Infant pottying, or elimination communication, has entered the mainstream conversation several times recently. It’s easy to laugh, unless you’ve seen it work.
Every day my children, both teenagers now, come to me to talk about the news. They get their news from Stephen Colbert’s The Colbert Report (which, I tell them often, is only a start. “You could read news online. I could show you how to get news in your Facebook feed.”). Last week, my son was laughing. He wanted me to know how weird it was that some parents didn’t use diapers at all, because they just get their babies to pee in bowls around the house.http://media.mtvnservices.com/embed/mgid:cms:video:colbertnation.com:426160
“You know,” I told him, “we did that with you. You wore diapers, but I don’t remember you pooping in diapers.”
Yes, that did quiet him. Of course, it became a lesson in not being so quick to judge what is unfamiliar as just weird, and we deconstructed the needs of a comedy news show to exaggerate for effect. We got past the news quickly. He asked why we did it and how it worked. I planted the seeds for my son to look past mainstream pressures to avoid “weird” and look at parenting choices on their own merits.
One of the themes, as my children and I talk every day and call it homeschool, is the need to look beyond the surface of what we read or hear to get to the pattern of facts, the bigger picture, the deeper need. I have been reading a new book by Jennifer Margulis, The Business of Baby. This investigative journalist looks at mainstream cultural practices around birth and babies as they are shaped not by science but by corporate interests. Marketing pushes us to choose actions that serve corporate profits. Ultrasound, ceasarean, formula feeding, vaccinations. These choices are the norm. They are often expected. Parents who do not follow the full mainstream path are pushed or shamed by those around them who have also been conditioned to accept the marketed norms. As my children get closer to their own parenting than to their babyhood, I want to make sure they realize they can get past the pressure to laugh at the weirdos to understand their real choices. So, I’ve been talking to my children about each section of The Business of Baby as I read it. I don’t want them just to know they were born at home and think, “That was the weird choice of my weird mother.” I want them to understand that I looked at the evidence and specifically made that choice because I was confident it would serve them best.
My son isn’t a particularly awkward teen. He asks questions easily. After the laughter, he slows down and thinks through issues. Comedy news gave us a learning moment to push back against the kind of pressures he feels every day to fit tidily into the norm.
For some parents, cloth diapers are too far outside the bounds of their norm. The idea of washing soiled diapers is difficult to process if you have been conditioned to think of diapers as a thing that is thrown away. For many parents, even those who find washing cloth diapers to be perfectly acceptable, the idea of holding a baby over the toilet is too unfamiliar to find a way to fit it into their idea of normal.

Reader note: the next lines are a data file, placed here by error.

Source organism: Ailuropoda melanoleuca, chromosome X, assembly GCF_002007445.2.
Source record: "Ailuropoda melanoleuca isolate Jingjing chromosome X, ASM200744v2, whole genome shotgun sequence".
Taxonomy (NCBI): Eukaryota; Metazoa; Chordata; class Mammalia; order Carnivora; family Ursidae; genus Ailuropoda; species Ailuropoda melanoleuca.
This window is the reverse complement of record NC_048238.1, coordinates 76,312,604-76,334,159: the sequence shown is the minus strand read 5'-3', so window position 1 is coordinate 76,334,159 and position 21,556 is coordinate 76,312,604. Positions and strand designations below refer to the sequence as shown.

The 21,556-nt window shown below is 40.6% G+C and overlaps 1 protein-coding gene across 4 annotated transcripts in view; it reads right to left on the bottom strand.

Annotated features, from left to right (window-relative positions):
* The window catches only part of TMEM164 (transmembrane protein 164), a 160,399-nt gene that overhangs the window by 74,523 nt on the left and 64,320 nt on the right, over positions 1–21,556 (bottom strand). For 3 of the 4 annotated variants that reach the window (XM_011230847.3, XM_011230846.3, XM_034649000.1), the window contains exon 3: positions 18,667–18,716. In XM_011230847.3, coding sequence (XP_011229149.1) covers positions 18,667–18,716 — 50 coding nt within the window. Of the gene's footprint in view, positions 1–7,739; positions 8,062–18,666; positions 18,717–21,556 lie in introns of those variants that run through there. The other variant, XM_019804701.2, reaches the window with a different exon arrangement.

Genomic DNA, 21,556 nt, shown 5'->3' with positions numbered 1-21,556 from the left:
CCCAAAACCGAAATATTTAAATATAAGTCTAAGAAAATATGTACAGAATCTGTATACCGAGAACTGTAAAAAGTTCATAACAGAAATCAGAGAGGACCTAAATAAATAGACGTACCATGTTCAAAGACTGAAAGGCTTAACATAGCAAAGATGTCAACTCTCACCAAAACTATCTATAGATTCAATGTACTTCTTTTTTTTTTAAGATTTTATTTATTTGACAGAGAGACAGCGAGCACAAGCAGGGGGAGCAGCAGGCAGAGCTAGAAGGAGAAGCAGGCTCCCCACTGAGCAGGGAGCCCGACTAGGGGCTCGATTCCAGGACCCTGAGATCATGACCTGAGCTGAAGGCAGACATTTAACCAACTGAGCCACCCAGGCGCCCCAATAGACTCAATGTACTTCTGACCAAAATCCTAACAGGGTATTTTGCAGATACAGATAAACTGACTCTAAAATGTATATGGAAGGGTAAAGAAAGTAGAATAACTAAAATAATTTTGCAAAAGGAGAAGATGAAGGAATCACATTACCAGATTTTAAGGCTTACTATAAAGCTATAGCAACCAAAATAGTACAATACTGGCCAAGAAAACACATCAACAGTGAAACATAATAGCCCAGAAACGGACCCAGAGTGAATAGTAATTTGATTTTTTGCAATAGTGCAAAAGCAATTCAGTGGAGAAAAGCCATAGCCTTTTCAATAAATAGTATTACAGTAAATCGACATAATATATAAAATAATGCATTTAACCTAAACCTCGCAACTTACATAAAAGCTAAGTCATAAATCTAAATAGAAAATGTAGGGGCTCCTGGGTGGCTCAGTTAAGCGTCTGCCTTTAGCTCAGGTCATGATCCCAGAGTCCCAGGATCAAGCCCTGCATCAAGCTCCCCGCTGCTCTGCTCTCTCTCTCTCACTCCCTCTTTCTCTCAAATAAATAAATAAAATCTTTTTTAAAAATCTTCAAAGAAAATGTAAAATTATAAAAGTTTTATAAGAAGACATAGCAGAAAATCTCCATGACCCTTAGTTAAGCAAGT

One point that I find really disappointing in The Business of Baby is the author’s speculation that perhaps infant pottying isn’t mentioned as a third option in the diaper debate of disposables vs. cloth because no one makes money from parents who choose no diapers at all. On the contrary, most of the cloth diaper retailers and activists I know include a range of possibilities when they teach classes or talk to customers in a store. Many of the cloth diaper professionals I know have used elimination communication with their babies. Few cloth diaper business owners I’ve met are in it for the money. I think the idea that there are discrete choices (disposable diapers, cloth diapers, elimination communication) is a convenient way to draw a comparison without being an accurate description of how parents really choose to deal with a baby’s elimination. It makes each choice weird to those who choose otherwise when the reality of our parenting practices is far more fluid. We cloth diaper; we potty. It isn’t either/or.
Stephen Colbert’s newsie item was based on a New York Times article, which was less unflattering that you might expect. Despite the somewhat dismissive tone of mainstream stories about natural parenting choices, you could learn a lot about infant pottying from reading this New York Times article and watching the Colbert Report. If you haven’t considered going diaper-free at least some of the time, use these pieces to think about it. Don’t be swayed by the peer pressure to join in the laughter. Or, laugh, but try it anyway. You might be surprised how easily you and your baby take to pottying. You might be surprised how close you feel to your baby when you become responsive to needs in this way.
As Jennifer Margulis wrote in The Business of Baby, “Unless you actually try it, it’s easy to dismiss infant pottying as too hard or too messy or simply too weird.”
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